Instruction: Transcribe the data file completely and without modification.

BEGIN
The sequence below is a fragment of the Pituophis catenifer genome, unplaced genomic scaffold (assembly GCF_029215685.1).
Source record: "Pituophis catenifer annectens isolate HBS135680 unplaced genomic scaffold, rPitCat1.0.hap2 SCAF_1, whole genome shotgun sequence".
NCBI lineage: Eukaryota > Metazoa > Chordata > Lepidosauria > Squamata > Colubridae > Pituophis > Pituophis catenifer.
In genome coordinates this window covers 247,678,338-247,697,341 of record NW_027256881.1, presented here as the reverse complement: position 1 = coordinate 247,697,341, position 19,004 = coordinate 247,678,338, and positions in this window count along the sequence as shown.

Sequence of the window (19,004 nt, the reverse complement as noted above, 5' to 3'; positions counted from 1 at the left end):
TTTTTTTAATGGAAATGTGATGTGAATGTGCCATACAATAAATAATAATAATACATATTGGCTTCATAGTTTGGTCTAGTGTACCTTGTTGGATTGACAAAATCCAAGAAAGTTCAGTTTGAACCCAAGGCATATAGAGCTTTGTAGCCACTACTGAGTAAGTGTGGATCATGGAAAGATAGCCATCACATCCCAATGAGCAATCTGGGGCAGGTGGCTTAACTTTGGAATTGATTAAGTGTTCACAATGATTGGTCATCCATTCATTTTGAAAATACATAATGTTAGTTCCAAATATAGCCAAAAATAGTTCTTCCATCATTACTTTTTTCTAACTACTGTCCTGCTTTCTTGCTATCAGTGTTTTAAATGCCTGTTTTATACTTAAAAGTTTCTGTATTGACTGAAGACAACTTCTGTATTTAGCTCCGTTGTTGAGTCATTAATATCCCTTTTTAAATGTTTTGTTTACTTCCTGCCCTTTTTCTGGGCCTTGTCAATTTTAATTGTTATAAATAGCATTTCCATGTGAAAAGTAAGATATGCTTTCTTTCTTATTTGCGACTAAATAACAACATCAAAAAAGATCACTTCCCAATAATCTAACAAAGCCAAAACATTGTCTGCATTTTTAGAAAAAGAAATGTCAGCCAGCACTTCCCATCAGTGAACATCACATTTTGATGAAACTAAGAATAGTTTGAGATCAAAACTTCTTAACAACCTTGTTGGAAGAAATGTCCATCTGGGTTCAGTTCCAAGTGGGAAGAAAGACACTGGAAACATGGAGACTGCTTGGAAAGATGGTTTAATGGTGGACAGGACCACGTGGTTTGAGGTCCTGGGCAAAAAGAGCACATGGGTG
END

The sequence below is a fragment of the Pituophis catenifer genome, unplaced genomic scaffold (assembly GCF_029215685.1).
Source record: "Pituophis catenifer annectens isolate HBS135680 unplaced genomic scaffold, rPitCat1.0.hap2 SCAF_1, whole genome shotgun sequence".
NCBI lineage: Eukaryota > Metazoa > Chordata > Lepidosauria > Squamata > Colubridae > Pituophis > Pituophis catenifer.
In genome coordinates this window covers 247,678,338-247,697,341 of record NW_027256881.1, presented here as the reverse complement: position 1 = coordinate 247,697,341, position 19,004 = coordinate 247,678,338, and positions in this window count along the sequence as shown.

Sequence of the window (19,004 nt, the reverse complement as noted above, 5' to 3'; positions counted from 1 at the left end):
TTTTTTTAATGGAAATGTGATGTGAATGTGCCATACAATAAATAATAATAATACATATTGGCTTCATAGTTTGGTCTAGTGTACCTTGTTGGATTGACAAAATCCAAGAAAGTTCAGTTTGAACCCAAGGCATATAGAGCTTTGTAGCCACTACTGAGTAAGTGTGGATCATGGAAAGATAGCCATCACATCCCAATGAGCAATCTGGGGCAGGTGGCTTAACTTTGGAATTGATTAAGTGTTCACAATGATTGGTCATCCATTCATTTTGAAAATACATAATGTTAGTTCCAAATATAGCCAAAAATAGTTCTTCCATCATTACTTTTTTCTAACTACTGTCCTGCTTTCTTGCTATCAGTGTTTTAAATGCCTGTTTTATACTTAAAAGTTTCTGTATTGACTGAAGACAACTTCTGTATTTAGCTCCGTTGTTGAGTCATTAATATCCCTTTTTAAATGTTTTGTTTACTTCCTGCCCTTTTTCTGGGCCTTGTCAATTTTAATTGTTATAAATAGCATTTCCATGTGAAAAGTAAGATATGCTTTCTTTCTTATTTGCGACTAAATAACAACATCAAAAAAGATCACTTCCCAATAATCTAACAAAGCCAAAACATTGTCTGCATTTTTAGAAAAAGAAATGTCAGCCAGCACTTCCCATCAGTGAACATCACATTTTGATGAAACTAAGAATAGTTTGAGATCAAAACTTCTTAACAACCTTGTTGGAAGAAATGTCCATCTGGGTTCAGTTCCAAGTGGGAAGAAAGACACTGGAAACATGGAGACTGCTTGGAAAGATGGTTTAATGGTGGACAGGACCACGTGGTTTGAGGTCCTGGGCAAAAAGAGCACATGGGTG